Internet Tax: It’s A Generational Thing

Last week, the Senate approved the so-called Marketplace Fairness Act, more commonly known as the Internet sales tax. Proponents tried to paint the vote as evidence of overwhelming support for the bill. That is simply not the case, though.  As you dig deeper in to the numbers, it becomes apparent the push from big government and big government special interests was losing momentum.

On the final vote, a majority of Republicans voted against the Internet sales tax, splitting 22-21. Furthermore, the appearance of an age demographic split amongst supporters and opponents signals an uphill battle in the younger, more conservative House.

All seven Republican Senators age 50 and under voted against the Marketplace Fairness Act:  Kelly Ayotte (R-NH), 44;  Ted Cruz (R-TX), 42;  Jeff Flake (R-AZ), 50; Mike Lee (R-UT), 41 Rand Paul (R-KY), 50; Marco Rubio (R-FL), 41; Tim Scott (R-SC), 47.  In the House, 79 of the 233 Republicans are age 50 or under.

Twelve of thirteen Senate Republicans age 55 and under voted against the Marketplace Fairness Act.  In the House, there are 118 Republicans – more than half the conference – are age 55 or under.

A couple more quick stats reinforce the demographic divide in the Senate:

  • The average age of Republicans opposing the Internet sales tax was 58
  • The average age of Republicans supporting the Internet sales tax was 64

If this demographic trend holds, House leadership and others should take notice.  In likelihood, a majority of the House Republican Conference would be opposed to this dangerous extension of state taxing power into other states.

One final thought. The RNC’s Growth and Opportunity report recognized, “many of the youngest voters and new 2016 voters, their perception of the two parties was born during the Barack Obama era.”  The report urged lawmakers to “Promote forward-looking, positive policy proposals that unite young voters.”

If the GOP wants to attract young voters, placing a massive compliance burden on Internet retailers isn’t the way to go.

Suggested Tweets
The average age of Republicans opposing the Internet sales tax was 58. Supporters average age was 64.

Tweet This

Lawmakers take note: voting for the Internet Sales Tax alienates younger voters.

Tweet This

Please Share Your Thoughts

3 thoughts on “Internet Tax: It’s A Generational Thing

  1. Wow. So Heritage is painting this as an age issue now? Why? No matter how Heritage tries to paint this issue to recruit support for their position, ultimately the reason Republicans (and Democrats) support this bill is because opposing it is a vote to encourage the most widely exploited form of tax evasion in history.

    Fact: sales tax is due in 46 states on all internet purchases (and has been due for all out-of-state purchases in these states for at least 50 years in most states).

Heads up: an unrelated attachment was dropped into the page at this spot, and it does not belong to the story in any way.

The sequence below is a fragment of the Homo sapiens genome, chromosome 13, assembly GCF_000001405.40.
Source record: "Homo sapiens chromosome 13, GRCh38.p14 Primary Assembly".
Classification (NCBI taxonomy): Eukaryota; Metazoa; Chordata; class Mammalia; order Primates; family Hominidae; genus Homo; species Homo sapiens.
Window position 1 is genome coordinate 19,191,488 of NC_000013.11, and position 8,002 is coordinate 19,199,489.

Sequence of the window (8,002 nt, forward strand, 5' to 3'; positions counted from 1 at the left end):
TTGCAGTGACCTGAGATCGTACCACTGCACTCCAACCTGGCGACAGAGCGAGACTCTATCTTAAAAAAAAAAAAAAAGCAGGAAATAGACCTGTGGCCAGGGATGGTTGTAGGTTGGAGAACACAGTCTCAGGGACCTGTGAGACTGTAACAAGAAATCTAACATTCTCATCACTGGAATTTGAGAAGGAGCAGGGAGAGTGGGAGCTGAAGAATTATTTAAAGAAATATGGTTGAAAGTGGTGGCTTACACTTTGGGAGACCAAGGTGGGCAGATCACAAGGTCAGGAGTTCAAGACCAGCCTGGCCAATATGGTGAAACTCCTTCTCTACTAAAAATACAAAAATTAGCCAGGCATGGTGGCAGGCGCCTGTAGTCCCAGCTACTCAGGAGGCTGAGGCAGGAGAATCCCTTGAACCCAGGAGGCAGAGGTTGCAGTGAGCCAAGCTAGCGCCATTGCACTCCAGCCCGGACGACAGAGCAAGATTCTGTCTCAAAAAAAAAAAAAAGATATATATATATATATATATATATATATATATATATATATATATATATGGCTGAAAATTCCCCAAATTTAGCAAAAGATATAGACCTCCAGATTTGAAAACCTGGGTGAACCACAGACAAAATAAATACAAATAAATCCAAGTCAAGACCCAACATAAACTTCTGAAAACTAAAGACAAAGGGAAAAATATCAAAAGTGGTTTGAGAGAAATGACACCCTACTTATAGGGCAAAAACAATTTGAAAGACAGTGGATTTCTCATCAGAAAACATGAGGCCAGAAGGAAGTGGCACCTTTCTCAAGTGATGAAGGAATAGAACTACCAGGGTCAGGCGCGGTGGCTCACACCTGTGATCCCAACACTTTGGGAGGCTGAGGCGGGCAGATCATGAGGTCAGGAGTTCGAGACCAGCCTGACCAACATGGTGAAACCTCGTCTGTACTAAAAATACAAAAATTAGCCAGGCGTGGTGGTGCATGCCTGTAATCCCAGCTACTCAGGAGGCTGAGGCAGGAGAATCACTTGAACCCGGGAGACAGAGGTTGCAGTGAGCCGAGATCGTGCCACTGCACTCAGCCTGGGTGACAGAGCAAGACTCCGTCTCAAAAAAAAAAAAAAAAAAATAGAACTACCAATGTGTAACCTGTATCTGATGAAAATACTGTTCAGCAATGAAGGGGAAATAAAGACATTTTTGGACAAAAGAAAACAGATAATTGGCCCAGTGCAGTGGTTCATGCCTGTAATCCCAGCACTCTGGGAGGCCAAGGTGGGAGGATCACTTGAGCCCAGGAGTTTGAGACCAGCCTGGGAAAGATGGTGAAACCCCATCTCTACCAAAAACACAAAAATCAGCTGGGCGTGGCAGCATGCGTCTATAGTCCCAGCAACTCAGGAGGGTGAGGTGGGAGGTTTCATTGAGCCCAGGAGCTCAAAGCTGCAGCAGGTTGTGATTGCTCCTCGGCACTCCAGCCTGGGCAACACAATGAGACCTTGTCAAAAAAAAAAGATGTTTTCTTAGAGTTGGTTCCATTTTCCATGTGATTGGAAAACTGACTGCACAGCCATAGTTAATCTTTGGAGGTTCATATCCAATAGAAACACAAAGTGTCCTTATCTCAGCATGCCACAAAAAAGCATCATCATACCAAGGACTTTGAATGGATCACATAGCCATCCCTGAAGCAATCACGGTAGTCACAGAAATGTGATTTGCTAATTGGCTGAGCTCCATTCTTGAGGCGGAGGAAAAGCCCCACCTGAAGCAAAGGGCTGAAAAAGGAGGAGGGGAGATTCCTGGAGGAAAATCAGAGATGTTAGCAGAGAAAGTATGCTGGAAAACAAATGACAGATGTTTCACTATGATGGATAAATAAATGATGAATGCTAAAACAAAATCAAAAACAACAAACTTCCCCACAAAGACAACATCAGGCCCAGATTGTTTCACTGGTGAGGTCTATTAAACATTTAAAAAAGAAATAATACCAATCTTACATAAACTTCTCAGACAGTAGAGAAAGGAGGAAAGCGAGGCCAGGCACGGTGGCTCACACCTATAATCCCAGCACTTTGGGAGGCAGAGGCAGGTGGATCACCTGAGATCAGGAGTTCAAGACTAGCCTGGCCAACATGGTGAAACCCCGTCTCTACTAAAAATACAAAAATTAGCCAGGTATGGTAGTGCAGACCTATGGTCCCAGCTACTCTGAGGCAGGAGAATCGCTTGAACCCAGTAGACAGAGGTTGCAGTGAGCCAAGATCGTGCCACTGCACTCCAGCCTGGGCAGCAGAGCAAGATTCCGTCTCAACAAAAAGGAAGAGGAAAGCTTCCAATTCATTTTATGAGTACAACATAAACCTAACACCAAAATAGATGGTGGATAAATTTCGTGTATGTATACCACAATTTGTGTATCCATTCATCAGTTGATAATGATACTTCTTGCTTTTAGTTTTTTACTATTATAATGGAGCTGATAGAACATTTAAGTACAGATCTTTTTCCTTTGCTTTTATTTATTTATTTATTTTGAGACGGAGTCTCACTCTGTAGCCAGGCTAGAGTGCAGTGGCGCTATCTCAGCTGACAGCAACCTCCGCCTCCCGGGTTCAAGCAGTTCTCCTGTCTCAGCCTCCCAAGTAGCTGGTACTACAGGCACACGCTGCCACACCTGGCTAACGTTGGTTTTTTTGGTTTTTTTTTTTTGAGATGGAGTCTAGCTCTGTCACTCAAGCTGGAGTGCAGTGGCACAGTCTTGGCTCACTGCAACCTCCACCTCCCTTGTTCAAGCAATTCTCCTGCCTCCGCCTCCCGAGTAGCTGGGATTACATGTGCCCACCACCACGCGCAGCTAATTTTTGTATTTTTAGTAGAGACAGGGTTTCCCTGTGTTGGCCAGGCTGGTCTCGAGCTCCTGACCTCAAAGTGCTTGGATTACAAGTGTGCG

Fact: most online retailers dont collect the tax due because they dont have to, thanks to a 1967 SCOTUS ruling (though outside of the US they ALL collect point of sale consumption taxes – think HST/GST/VAT – in ALL other countries because failure to do so is treasonous).

    Question: why does Heritage oppose minimiztion of tax evasion?

  2. FedTax just wants their cash cow to come in. They will get subsidized by the States since they are one of the software providers that is set up to calculate the sales tax. Everything they post is because they want the money. To the owners of FedTax please show us your personal tax returns so we can see where you claimed the use tax for online purchases made by your family members.
    This legislation does have an age issue that has not been discussed.
    According to the language in the pending act States must, “Provide software free of charge for remote sellers that calculates sales and use taxes due on each transaction at the time the transaction is completed..”

    The calculation of sales tax is impossible for traditional mail orders. We do have customers that purchase our items via traditional mail order. We sell alot of our products to the elderly.

    Many people do not have access to computers or the Internet. This includes many low-income people and the elderly. Many of these people still order their products from mail order catalogs. Many Internet companies also offer offline options to order their items via traditional mail order. In order to accurately calculate the sales tax owed on their purchase these groups would need to have access to the Internet and calculate the sales taxes due when they write their check for payment. Since each state, county, city and Indian tribe has taxing authority this would be impossible to actually calculate the tax due on each item. The mail order catalog would have to have a complex set of taxes broken down by each zip code and taxing authority in our country.

    The Marketplace Fairness Act is too complex and is discriminatory in nature to the elderly and low-income individuals. It assumes that sales tax calculating software is available for everyone.

Leave a Reply

Your email address will not be published. Required fields are marked *